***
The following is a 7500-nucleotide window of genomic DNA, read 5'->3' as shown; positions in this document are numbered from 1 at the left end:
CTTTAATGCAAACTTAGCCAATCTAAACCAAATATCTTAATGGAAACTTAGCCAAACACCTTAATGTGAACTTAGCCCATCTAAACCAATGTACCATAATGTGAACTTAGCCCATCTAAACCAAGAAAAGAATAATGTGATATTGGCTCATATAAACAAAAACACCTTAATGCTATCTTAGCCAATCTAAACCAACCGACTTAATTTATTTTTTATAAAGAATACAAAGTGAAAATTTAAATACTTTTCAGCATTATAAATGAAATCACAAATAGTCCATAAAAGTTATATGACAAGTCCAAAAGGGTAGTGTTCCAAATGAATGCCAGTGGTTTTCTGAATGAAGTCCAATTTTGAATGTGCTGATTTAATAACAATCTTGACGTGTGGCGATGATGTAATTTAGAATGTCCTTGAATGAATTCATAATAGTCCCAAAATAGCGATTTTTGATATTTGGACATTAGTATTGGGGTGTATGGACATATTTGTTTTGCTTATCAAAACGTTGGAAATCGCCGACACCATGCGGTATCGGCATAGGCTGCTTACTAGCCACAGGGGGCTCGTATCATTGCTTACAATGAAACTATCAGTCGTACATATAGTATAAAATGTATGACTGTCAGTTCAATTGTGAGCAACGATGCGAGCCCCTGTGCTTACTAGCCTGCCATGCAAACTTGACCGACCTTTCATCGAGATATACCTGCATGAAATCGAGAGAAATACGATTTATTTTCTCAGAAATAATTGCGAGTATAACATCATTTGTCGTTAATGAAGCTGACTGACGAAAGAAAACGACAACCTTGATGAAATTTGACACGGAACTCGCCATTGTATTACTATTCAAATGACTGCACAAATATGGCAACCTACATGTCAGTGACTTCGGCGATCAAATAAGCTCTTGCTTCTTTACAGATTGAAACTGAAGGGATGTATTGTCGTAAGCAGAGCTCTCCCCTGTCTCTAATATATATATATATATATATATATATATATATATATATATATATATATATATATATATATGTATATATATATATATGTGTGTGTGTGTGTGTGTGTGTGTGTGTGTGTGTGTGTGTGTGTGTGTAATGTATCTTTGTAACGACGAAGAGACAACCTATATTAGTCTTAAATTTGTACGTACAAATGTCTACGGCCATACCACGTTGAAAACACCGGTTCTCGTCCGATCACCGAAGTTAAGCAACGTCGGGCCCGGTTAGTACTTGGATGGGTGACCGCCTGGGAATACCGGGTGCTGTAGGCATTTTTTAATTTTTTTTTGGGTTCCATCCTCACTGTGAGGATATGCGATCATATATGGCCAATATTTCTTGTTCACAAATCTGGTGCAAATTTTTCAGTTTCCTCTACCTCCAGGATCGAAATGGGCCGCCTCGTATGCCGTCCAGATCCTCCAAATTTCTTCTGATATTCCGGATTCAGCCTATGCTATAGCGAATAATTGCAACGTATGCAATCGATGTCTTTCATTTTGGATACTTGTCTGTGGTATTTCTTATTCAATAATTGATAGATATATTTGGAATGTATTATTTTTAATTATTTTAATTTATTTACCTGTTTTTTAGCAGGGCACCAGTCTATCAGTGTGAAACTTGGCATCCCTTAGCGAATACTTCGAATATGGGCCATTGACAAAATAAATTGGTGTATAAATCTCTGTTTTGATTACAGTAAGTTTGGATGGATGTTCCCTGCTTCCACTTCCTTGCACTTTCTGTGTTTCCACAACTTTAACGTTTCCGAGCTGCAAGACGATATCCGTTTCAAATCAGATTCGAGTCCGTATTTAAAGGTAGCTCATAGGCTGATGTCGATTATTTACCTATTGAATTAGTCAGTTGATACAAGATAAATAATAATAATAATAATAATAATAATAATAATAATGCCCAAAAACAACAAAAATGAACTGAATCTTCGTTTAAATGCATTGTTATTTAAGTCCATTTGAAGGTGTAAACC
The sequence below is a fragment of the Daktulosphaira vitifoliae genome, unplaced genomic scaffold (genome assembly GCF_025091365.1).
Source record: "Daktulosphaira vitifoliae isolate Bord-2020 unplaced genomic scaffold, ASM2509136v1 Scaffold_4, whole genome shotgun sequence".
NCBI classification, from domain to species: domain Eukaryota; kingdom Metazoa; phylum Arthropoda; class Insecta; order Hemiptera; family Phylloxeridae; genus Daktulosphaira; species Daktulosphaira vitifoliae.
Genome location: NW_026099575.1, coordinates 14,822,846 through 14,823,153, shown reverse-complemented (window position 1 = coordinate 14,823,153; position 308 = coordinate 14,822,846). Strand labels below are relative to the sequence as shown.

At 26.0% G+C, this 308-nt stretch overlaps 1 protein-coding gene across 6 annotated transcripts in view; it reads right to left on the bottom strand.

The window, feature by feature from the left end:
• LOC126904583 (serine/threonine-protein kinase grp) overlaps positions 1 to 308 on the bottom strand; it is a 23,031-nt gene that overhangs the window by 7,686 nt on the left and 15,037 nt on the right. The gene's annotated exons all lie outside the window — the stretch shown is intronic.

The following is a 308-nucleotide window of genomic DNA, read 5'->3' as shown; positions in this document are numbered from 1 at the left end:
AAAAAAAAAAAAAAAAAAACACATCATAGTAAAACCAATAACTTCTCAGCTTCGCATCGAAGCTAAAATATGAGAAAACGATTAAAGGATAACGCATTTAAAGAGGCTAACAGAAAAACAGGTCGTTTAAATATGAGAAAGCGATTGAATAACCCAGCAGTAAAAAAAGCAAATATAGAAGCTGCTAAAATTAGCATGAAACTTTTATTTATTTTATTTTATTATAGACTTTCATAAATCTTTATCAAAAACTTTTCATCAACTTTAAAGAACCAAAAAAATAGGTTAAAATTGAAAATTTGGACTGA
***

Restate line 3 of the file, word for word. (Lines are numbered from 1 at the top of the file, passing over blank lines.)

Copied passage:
The sequence below is a fragment of the Daktulosphaira vitifoliae genome, unplaced genomic scaffold (genome assembly GCF_025091365.1).